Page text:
Is Education Killing Creativity

By samooresamoore (1221585006|%a, %b %e at %I:%M%p)

This interview with Sir Ken Robinson is a really a fantastically thought-provoking piece on creativity and education.

Some points that he makes:

  • The conditions for your creativity to come out have to be right. But we are all creative or, at least, can all be creative. It's just a matter of finding the right task and the right conditions.
  • It's important to educate for creativity and to educate creatively. These are two different things but are both important.
  • Science is important, as is math. But equally important are the arts, music, and dance.
  • Pieces of education: Curriculum, assessment, teaching. “Teaching is the only thing that makes a difference.” This was always the case for me.

Have you found what you're good at? Have you found your talent? Has education helped you find it?

My daughters are two very different people. My oldest daughter is a really good student, and her values and method of operation fit well within the process of going to school and performing well in classrooms. My youngest daughter is a dancer and doesn't fit into the same mold. She's a really really good dancer, but this has nothing to do with her education — it doesn't help her and it doesn't interfere. It's simply outside of the world of education for her. Why is that?

As for me, I truly enjoy programming. I also enjoy the design process of just about anything — Web pages, woodworking, garden design, page layout, etc. Any chance that I can, I take the opportunity to work on putting together a Web site (such as the one we use for this class). Why? Because I enjoy it, and I have at least a bit of ability in the area. It allows me to combine my enjoyment of programming and design. Some people express their talent (and themselves) via dance or singing; I express myself by programming. Strange? Maybe, but it's how I am wired. I was uncomfortable with this for many, many years; however, once I got comfortable with it, I was a much happier and more productive person.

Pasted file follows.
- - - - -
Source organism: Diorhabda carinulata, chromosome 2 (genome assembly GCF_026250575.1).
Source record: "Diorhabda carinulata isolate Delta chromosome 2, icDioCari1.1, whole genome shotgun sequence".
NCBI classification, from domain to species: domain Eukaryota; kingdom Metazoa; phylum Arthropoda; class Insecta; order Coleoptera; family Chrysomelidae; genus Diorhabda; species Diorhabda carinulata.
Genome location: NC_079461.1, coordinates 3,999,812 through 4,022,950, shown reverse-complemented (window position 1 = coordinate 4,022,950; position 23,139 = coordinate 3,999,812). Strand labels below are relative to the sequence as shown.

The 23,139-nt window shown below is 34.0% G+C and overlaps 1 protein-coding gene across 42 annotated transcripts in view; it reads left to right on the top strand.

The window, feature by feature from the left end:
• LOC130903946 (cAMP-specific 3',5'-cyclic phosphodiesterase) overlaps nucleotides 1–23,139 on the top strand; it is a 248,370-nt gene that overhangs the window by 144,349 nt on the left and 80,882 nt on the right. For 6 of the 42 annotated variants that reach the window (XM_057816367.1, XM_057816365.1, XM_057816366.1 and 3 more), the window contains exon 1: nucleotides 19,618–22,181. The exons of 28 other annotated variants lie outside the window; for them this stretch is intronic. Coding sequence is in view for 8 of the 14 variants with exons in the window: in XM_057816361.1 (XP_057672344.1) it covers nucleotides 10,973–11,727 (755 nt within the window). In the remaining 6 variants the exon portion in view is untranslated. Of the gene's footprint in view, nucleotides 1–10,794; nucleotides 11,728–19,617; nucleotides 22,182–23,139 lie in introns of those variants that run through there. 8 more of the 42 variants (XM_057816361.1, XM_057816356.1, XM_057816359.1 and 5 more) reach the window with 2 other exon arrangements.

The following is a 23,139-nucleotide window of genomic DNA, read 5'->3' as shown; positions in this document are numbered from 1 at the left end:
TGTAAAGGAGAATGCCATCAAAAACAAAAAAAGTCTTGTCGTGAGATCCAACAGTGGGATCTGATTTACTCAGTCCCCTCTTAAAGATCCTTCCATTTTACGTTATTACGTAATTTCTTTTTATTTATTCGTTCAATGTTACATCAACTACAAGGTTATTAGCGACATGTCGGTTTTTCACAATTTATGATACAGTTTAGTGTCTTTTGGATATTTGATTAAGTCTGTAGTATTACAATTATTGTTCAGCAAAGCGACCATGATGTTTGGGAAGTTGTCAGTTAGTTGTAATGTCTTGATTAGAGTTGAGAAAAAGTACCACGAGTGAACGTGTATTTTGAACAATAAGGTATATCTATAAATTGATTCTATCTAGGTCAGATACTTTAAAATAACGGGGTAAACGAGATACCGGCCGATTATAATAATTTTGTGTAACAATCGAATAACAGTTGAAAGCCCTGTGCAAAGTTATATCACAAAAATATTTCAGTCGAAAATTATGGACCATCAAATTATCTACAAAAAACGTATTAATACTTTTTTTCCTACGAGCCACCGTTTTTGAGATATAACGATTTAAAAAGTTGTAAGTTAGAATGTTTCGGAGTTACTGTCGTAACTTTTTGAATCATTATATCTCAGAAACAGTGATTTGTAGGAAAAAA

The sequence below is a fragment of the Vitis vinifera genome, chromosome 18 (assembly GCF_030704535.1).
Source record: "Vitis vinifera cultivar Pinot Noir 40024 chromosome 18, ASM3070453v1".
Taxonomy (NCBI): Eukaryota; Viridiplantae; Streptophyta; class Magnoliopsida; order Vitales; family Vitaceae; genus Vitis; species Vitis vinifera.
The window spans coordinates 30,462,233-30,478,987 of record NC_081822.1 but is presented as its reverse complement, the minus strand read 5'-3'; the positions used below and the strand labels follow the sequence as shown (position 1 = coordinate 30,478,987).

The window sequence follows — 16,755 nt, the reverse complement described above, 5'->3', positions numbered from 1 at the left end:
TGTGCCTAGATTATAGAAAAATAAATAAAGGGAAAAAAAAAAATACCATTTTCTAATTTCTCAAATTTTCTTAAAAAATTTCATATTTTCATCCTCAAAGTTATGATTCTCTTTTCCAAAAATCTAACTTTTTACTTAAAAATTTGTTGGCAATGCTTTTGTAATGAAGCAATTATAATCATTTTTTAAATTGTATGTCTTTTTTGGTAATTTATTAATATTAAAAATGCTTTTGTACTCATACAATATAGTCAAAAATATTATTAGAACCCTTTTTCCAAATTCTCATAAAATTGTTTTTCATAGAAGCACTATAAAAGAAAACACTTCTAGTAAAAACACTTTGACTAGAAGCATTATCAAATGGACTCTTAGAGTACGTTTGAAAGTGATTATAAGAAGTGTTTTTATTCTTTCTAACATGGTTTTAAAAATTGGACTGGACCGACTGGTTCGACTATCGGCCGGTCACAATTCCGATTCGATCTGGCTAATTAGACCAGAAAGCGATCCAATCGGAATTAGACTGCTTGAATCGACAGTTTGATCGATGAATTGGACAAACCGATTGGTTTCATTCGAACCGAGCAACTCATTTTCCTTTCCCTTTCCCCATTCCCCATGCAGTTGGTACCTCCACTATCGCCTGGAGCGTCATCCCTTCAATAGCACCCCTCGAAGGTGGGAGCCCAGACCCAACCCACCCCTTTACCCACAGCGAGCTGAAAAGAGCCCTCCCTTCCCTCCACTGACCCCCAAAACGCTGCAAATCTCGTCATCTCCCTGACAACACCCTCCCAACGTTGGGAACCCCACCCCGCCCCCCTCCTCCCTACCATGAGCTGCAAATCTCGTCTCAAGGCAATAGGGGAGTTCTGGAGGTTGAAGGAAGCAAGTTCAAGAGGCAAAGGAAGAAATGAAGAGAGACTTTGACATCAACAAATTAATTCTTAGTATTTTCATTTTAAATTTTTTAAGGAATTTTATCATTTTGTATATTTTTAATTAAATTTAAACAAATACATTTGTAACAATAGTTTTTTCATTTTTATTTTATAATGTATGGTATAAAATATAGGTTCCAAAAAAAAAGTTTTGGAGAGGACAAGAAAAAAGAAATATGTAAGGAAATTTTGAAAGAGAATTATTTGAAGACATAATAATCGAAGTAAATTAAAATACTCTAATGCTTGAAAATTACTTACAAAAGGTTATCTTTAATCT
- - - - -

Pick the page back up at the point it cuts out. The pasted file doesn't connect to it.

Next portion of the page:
A book that helped me understand myself much better is Godel, Escher, Bach: The Eternal Golden Braid by Douglas Hofstadter. In this book he draws analogies among math, art, and music. He helped me understand why I was drawn to all of them. I can't recommend this more highly. It's simply a tour-de-force, and one of the best examples of outstanding non-fiction writing.

I hope you spend a half-hour of your day to watch these videos, and then reflect on them a bit.

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